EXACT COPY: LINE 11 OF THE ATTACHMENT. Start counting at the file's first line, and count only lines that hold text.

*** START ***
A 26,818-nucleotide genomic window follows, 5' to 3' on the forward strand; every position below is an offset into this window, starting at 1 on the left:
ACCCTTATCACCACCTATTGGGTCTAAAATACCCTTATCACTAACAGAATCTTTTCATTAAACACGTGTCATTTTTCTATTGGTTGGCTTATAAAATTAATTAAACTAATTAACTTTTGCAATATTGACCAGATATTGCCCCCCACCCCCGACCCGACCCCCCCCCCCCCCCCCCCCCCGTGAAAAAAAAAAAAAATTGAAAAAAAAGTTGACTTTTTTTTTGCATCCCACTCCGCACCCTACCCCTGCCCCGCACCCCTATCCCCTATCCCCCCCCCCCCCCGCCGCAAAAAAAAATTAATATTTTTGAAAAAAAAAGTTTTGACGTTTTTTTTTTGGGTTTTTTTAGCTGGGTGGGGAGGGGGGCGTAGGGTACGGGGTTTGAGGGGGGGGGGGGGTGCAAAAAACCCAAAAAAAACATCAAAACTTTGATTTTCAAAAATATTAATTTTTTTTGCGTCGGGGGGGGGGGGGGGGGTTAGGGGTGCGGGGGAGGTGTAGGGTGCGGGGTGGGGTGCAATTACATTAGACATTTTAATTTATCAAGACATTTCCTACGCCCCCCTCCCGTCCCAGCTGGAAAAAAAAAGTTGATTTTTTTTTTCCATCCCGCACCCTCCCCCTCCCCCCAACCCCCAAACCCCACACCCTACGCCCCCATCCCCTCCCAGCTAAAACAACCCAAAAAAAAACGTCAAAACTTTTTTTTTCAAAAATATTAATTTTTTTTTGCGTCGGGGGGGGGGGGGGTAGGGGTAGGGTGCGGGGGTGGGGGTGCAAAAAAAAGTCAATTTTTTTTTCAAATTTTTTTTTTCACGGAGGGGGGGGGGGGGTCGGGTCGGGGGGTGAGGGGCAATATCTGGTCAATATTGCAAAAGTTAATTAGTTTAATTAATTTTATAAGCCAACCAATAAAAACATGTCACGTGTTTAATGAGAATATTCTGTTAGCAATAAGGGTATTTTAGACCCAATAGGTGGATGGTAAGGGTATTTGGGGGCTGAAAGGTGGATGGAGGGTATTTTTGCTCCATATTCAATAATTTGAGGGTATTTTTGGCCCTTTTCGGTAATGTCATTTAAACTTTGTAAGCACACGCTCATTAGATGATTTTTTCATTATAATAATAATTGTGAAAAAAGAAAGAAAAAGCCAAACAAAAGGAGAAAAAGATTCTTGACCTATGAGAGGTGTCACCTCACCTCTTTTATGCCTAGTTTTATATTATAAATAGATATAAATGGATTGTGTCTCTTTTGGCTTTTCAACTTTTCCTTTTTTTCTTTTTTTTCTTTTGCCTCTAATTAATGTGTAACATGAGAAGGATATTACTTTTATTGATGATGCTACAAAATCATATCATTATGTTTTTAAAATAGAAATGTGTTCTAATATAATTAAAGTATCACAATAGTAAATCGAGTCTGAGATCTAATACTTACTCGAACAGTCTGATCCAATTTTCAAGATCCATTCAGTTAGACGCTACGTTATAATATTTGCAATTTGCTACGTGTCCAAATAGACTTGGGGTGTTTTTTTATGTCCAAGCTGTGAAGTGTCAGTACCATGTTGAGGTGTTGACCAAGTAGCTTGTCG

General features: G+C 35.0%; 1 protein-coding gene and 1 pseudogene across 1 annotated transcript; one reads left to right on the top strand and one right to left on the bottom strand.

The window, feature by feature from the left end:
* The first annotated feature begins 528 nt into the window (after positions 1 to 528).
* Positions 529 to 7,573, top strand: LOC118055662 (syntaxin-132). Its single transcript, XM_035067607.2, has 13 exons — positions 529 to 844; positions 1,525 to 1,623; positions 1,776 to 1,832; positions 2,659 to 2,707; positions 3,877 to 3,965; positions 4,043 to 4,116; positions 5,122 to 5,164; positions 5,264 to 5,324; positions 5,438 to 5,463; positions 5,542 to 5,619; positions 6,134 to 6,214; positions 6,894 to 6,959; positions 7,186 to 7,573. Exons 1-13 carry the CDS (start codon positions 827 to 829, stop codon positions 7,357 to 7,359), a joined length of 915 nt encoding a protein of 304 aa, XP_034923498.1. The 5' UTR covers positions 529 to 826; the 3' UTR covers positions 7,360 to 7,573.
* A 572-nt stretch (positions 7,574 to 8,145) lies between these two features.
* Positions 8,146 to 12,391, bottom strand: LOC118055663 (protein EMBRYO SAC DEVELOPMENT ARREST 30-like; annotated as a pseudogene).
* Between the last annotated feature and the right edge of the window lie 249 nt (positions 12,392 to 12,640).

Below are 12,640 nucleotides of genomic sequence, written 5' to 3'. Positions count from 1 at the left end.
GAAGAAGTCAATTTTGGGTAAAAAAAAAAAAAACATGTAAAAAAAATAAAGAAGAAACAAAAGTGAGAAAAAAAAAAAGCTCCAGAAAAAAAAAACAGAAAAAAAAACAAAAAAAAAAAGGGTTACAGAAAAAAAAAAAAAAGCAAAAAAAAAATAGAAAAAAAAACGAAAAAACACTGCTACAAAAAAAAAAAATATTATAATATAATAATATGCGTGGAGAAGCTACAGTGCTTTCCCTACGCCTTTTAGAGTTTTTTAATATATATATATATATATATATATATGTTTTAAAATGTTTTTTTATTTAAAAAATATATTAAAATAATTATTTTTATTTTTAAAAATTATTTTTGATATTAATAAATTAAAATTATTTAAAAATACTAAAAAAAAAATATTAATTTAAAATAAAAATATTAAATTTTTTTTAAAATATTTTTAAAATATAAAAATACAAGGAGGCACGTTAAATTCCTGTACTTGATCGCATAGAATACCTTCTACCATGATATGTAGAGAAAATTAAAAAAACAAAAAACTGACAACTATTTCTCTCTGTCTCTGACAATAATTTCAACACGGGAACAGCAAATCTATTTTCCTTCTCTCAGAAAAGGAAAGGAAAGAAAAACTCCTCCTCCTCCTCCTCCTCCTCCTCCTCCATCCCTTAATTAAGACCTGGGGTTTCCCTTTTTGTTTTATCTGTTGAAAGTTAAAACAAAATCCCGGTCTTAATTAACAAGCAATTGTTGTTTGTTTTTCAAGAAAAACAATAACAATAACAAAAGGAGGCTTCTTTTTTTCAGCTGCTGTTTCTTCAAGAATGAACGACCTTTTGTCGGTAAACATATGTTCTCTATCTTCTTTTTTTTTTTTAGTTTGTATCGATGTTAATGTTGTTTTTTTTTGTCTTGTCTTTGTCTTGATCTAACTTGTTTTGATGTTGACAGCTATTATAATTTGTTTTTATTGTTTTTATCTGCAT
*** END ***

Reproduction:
GAAGAAGTCAATTTTGGGTAAAAAAAAAAAAAACATGTAAAAAAAATAAAGAAGAAACAAAAGTGAGAAAAAAAAAAAGCTCCAGAAAAAAAAAACAGAAAAAAAAACAAAAAAAAAAAGGGTTACAGAAAAAAAAAAAAAAGCAAAAAAAAAATAGAAAAAAAAACGAAAAAACACTGCTACAAAAAAAAAAAATATTATAATATAATAATATGCGTGGAGAAGCTACAGTGCTTTCCCTACGCCTTTTAGAGTTTTTTAATATATATATATATATATATATATATGTTTTAAAATGTTTTTTTATTTAAAAAATATATTAAAATAATTATTTTTATTTTTAAAAATTATTTTTGATATTAATAAATTAAAATTATTTAAAAATACTAAAAAAAAAATATTAATTTAAAATAAAAATATTAAATTTTTTTTAAAATATTTTTAAAATATAAAAATACAAGGAGGCACGTTAAATTCCTGTACTTGATCGCATAGAATACCTTCTACCATGATATGTAGAGAAAATTAAAAAAACAAAAAACTGACAACTATTTCTCTCTGTCTCTGACAATAATTTCAACACGGGAACAGCAAATCTATTTTCCTTCTCTCAGAAAAGGAAAGGAAAGAAAAACTCCTCCTCCTCCTCCTCCTCCTCCTCCTCCATCCCTTAATTAAGACCTGGGGTTTCCCTTTTTGTTTTATCTGTTGAAAGTTAAAACAAAATCCCGGTCTTAATTAACAAGCAATTGTTGTTTGTTTTTCAAGAAAAACAATAACAATAACAAAAGGAGGCTTCTTTTTTTCAGCTGCTGTTTCTTCAAGAATGAACGACCTTTTGTCGGTAAACATATGTTCTCTATCTTCTTTTTTTTTTTTAGTTTGTATCGATGTTAATGTTGTTTTTTTTTGTCTTGTCTTTGTCTTGATCTAACTTGTTTTGATGTTGACAGCTATTATAATTTGTTTTTATTGTTTTTATCTGCAT